Pumpkin Pie Waffles with Bourbon Pecan Syrup
The trouble with much modern cooking is not that the food it produces isn’t good, but that the mood it induces in the cook is one of skin-of-the-teeth efficiency, all briskness and little pleasure. Sometimes that’s the best we can manage, but at other times we don’t want to feel like a postmodern, postfeminist, overstretched woman but, rather, a domestic goddess, trailing nutmeggy fumes of baking pie in our languorous wake.
Nigella Lawson, How to Be a Domestic Goddess
I’m not immune to the Siren call of a little word like simple.
The promise of fast and easy often poses a temptation that’s impossible to resist.
But there are times when simple doesn’t satisfy me. Like when the sky is that shade of grey that I adore in a pair of boots, but detest when it’s ominously blanketing the sky. Or when the weather report includes the “S” word. In those moments I prefer to linger in my oven-warmed kitchen. I favor the tick-tick of the whisk hitting the metal bowl over the fitful whirring of an electric mixer. I lose time watching the egg whites grow to meet my gaze. Freshly ground nutmeg falls like that “S” word on the soft pile of flour. The clank and scrape of the marble pestle against the mortar prevails. The spice grinder sits quietly in the cabinet waiting for the next time I succumb to fast and easy. I stop to ponder whether walnuts or pecans are a better partner for my slow-roasting pumpkin. Another day my pumpkin will likely be scooped from a can.
Greg is at my side offering to help. He likes to work the waffle iron. I’m far from ready with no impending sense of urgency. He’s anxious to “get some stuff done”, but he’s picked up on my vibe and works to mask his restlessness. He takes a seat at his piano, his place of peace. Without trying I click the whisk against the bowl in time with his music; my trance deepens. We go on like this. For how long, I can’t be sure.
“It’s time,” I call from the kitchen when he reaches the end of Linus and Lucy. He’s immediately by my side again. Steam rises from the waffle iron. I’m whipping cream while the bourbon and maple syrup simmer. Pecans are toasting. My forearm is aching–too used to simple–but the burning sensation is strangely pleasant. I’m floury, sticky, and completely present in this moment. Still basking in the fussiness of it all, I assemble our plates.
“It’s almost ten,” Greg says as we sit to eat. “Guess this is brunch.”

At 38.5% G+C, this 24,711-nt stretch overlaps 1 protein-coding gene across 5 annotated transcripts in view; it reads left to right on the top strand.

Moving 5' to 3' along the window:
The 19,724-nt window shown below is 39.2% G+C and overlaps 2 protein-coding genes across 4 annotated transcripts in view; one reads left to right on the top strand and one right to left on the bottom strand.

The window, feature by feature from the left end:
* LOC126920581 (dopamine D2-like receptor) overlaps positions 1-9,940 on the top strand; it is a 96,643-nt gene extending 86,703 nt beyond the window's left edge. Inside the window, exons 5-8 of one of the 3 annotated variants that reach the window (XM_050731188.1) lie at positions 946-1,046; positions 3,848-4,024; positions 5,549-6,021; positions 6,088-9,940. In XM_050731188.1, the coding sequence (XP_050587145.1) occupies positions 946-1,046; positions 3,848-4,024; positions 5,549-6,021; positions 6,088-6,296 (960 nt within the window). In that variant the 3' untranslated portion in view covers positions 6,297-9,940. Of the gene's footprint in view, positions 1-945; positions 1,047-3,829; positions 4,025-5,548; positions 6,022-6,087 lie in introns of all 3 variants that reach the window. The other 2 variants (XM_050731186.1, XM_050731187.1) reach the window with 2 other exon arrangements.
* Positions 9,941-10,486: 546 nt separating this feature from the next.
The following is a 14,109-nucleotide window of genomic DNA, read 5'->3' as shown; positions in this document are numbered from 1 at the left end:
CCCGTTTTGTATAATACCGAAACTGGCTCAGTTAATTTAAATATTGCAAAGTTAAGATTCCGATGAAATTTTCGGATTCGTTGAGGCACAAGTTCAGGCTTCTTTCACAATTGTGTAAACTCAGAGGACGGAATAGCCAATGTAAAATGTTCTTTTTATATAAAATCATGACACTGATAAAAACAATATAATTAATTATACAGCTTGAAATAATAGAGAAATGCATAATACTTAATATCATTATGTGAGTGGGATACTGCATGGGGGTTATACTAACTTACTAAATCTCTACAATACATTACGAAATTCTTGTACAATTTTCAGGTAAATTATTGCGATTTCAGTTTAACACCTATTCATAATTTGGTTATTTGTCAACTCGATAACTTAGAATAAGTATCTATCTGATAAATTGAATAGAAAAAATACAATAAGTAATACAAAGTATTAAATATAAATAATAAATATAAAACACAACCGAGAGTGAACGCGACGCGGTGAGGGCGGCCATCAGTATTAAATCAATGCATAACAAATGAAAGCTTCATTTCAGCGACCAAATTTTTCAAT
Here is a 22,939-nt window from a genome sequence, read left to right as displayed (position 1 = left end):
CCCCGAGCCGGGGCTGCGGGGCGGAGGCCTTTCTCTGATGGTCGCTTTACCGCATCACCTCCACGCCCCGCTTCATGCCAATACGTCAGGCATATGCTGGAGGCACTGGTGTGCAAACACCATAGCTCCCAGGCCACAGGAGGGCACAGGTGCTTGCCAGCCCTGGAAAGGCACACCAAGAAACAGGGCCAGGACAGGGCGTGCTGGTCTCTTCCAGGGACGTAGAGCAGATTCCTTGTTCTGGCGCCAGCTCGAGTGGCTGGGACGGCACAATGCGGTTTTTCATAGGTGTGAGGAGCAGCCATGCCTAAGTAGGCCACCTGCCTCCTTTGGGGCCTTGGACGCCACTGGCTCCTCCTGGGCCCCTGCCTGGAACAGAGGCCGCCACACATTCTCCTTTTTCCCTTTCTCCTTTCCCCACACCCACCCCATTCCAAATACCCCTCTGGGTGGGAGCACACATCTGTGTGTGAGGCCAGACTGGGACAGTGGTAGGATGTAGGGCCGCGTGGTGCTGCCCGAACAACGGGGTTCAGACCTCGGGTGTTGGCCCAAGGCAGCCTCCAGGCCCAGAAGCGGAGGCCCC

At last my spell is broken. I swallow my disappointment as I slice into the syrupy, unrestrained plate before me. Greg takes his first bite. I watch his impatience wash away. Fussy. Elaborate. Anything but simple. This is our reward–this heady satisfaction. The softly spiced whipped cream melts into the syrup and streams over the sides of the stack. The waffle crunches under my knife and gives way to a delicate interior. The salty, toasted overtones of the pecans and bourbon perfectly balance the sweetness.
A few hours later we’re bustling in the yard, raking leaves, tending to the cold-frame. My morning dance is a delicious but distant memory. This is my repayment for Greg’s patience. He heads into the house for water and returns with two glasses. He’s smiling at me. I’m struck by how handsome he is in his ratty flannel shirt. He leans down and kisses me lightly. It’s a “thank you” kiss though I’m not sure what it’s for.
His smile broadens and he says, “the whole house smells like pumpkin pie.”
Pumpkin Pie Waffles with Bourbon Pecan Syrup and Cinnamon Whipped Cream
Plan to spend 45 minutes to an hour preparing this indulgent breakfast (or brunch). Your efforts will be rewarded in many ways.
1/4 cup brown sugar
2 eggs, separated
1/2 cup plain yogurt
1 cup pumpkin puree
2 tablespoons unsalted butter, melted
2 tablespoons vegetable oil
1 1/4 cups milk
1/3 cup bourbon (Optional. You can replace it with an equal amount of milk.)
2 cups white whole wheat flour (or all purpose)
1/4 cup cornstarch
1 teaspoon baking powder
1 teaspoon baking soda
1 teaspoon salt
1 1/2 teaspoons cinnamon
1 teaspoon ground ginger
1/4 teaspoon nutmeg
1/8 teaspoon ground cloves
BOURBON PECAN SYRUP:
1 cup maple syrup
2 tablespoons bourbon
2 tablespoons unsalted butter
1/3 cup pecans, toasted and roughly chopped
1/2 teaspoon salt
CINNAMON WHIPPED CREAM:
1/2 cup heavy cream
1/4 teaspoon cinnamon
2 teaspoons powdered sugar
- Preheat oven to 250°F.
- Preheat waffle iron.
- In a large bowl, whisk together the brown sugar, egg yolks, yogurt, pumpkin, melted butter, oil, milk, and bourbon if using.
- In a separate medium bowl, whisk the egg whites until they form stiff peaks. Set aside.
- Add the remaining dry ingredients to a large bowl and whisk to combine. Make a well in the center. Add the wet ingredients to the dry and mix until just blended. Fold in the egg whites.
- Divide 1 cup of batter among the four waffle wells and cook according to manufacturer’s instructions. Transfer waffles to the warm oven until you’re ready to eat. Repeat until the batter is gone.
- Make the bourbon pecan syrup and cinnamon whipped cream while the waffles cook. Combine the maple syrup, bourbon, and butter in a small saucepan over medium heat. Allow the mixture to simmer for 1 minute after the butter has melted. Remove from heat. Add toasted pecans and salt. Set aside.
- Pour the heavy cream, cinnamon, and powdered sugar into a medium mixing bowl and whip until soft peaks form.
- Drizzle the waffles with the chunky syrup and finish with a generous dollop of cinnamon whipped cream.
Makes 18-20 waffles.